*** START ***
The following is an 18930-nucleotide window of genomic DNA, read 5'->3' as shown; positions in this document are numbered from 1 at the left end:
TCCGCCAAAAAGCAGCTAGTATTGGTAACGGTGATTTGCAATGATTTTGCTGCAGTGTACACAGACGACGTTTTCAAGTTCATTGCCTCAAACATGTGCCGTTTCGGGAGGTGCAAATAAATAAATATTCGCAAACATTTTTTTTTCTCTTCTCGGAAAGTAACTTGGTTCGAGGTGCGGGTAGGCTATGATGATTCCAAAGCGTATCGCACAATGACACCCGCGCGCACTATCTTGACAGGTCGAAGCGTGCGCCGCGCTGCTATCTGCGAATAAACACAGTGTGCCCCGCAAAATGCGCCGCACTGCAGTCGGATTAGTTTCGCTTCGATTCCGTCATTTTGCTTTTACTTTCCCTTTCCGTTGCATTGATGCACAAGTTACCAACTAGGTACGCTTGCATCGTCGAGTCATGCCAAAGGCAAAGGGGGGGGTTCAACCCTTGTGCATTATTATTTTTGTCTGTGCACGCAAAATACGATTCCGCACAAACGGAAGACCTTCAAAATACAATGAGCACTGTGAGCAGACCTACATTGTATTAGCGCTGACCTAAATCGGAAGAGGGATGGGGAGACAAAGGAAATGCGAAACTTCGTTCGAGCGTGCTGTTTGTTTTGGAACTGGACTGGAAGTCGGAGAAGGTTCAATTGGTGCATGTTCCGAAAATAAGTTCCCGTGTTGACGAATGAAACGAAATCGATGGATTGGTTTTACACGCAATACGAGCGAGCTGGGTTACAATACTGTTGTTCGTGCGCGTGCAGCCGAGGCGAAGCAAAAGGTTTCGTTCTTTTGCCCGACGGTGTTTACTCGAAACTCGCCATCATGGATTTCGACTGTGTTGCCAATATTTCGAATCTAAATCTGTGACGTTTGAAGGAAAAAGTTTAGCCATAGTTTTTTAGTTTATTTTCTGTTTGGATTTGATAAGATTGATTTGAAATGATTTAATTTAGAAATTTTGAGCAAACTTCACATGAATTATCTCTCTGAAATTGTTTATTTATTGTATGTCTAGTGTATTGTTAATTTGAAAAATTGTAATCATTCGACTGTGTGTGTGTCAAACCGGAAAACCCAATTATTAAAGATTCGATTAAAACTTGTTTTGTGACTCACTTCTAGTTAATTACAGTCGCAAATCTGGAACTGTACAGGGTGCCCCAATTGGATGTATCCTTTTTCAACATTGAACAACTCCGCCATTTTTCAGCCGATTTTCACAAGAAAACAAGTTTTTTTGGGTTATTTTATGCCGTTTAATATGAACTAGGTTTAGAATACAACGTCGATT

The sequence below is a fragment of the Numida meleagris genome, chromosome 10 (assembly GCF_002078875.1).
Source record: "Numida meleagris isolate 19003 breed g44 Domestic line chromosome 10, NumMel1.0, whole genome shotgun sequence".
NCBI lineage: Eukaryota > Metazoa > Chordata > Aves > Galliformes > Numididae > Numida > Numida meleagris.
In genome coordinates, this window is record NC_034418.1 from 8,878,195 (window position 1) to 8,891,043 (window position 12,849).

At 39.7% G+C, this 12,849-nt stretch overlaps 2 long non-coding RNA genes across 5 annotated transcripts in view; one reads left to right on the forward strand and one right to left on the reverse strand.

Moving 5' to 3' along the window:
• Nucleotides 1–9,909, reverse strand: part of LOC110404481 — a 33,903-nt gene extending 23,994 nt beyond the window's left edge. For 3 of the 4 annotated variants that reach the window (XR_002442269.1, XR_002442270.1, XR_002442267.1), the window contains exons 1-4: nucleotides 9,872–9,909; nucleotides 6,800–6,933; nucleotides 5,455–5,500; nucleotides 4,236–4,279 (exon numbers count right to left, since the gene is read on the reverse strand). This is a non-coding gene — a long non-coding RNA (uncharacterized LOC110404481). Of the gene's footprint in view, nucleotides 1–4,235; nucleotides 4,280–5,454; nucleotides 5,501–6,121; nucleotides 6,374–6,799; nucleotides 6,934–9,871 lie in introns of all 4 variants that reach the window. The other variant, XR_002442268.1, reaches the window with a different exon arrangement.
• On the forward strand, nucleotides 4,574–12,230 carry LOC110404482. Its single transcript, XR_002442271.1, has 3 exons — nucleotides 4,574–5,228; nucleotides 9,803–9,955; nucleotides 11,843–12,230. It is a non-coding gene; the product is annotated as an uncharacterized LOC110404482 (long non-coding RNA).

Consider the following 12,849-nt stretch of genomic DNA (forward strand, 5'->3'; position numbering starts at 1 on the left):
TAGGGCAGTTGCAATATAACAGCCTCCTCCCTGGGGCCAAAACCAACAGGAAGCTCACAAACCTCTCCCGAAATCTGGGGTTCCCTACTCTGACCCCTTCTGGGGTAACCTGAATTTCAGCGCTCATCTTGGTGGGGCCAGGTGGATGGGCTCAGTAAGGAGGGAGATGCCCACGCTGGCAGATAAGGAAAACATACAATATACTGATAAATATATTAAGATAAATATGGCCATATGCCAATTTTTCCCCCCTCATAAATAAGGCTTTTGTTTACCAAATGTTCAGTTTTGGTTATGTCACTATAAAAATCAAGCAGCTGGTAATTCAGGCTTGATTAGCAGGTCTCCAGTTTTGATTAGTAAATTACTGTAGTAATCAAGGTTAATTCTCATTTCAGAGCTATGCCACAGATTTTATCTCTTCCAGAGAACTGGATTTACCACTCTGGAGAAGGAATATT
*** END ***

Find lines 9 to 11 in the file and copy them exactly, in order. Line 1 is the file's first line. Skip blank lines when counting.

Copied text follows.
• Nucleotides 1–9,909, reverse strand: part of LOC110404481 — a 33,903-nt gene extending 23,994 nt beyond the window's left edge. For 3 of the 4 annotated variants that reach the window (XR_002442269.1, XR_002442270.1, XR_002442267.1), the window contains exons 1-4: nucleotides 9,872–9,909; nucleotides 6,800–6,933; nucleotides 5,455–5,500; nucleotides 4,236–4,279 (exon numbers count right to left, since the gene is read on the reverse strand). This is a non-coding gene — a long non-coding RNA (uncharacterized LOC110404481). Of the gene's footprint in view, nucleotides 1–4,235; nucleotides 4,280–5,454; nucleotides 5,501–6,121; nucleotides 6,374–6,799; nucleotides 6,934–9,871 lie in introns of all 4 variants that reach the window. The other variant, XR_002442268.1, reaches the window with a different exon arrangement.
• On the forward strand, nucleotides 4,574–12,230 carry LOC110404482. Its single transcript, XR_002442271.1, has 3 exons — nucleotides 4,574–5,228; nucleotides 9,803–9,955; nucleotides 11,843–12,230. It is a non-coding gene; the product is annotated as an uncharacterized LOC110404482 (long non-coding RNA).

Consider the following 12,849-nt stretch of genomic DNA (forward strand, 5'->3'; position numbering starts at 1 on the left):